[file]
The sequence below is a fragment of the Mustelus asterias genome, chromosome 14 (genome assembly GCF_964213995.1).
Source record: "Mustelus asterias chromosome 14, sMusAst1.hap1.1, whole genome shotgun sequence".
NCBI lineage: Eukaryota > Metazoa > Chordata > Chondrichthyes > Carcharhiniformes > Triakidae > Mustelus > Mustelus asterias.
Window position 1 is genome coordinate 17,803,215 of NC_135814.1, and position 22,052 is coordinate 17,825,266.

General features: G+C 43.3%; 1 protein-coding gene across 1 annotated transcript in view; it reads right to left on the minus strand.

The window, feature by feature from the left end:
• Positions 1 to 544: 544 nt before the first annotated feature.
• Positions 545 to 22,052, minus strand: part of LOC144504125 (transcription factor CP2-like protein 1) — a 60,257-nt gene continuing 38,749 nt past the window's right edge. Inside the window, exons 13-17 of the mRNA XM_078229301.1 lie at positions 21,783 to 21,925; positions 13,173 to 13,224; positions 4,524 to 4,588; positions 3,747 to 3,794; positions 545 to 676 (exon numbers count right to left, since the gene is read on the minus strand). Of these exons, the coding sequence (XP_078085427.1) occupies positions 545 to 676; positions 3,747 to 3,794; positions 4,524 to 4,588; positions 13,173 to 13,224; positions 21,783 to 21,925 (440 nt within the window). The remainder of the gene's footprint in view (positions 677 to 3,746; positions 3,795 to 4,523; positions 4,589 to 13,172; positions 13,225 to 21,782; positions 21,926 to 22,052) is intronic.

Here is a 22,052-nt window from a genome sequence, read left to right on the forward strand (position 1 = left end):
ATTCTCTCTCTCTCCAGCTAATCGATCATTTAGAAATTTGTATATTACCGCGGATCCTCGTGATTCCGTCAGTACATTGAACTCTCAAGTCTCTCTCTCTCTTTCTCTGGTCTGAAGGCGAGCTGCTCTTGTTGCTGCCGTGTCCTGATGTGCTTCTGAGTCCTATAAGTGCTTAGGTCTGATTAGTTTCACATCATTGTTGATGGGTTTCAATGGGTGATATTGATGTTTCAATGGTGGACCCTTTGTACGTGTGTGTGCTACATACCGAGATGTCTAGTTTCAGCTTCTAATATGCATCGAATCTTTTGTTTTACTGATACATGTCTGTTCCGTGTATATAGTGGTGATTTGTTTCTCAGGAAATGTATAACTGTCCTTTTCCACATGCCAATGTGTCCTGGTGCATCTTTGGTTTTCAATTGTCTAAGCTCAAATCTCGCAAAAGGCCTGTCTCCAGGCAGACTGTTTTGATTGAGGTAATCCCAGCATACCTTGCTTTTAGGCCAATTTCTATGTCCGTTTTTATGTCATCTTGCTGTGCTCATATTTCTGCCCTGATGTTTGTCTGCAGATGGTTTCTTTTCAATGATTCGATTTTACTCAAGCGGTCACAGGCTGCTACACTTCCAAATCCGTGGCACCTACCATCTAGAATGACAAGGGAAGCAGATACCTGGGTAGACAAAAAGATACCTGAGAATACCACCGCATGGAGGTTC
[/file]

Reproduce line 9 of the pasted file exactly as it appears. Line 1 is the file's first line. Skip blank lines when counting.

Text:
Here is a 22,052-nt window from a genome sequence, read left to right on the forward strand (position 1 = left end):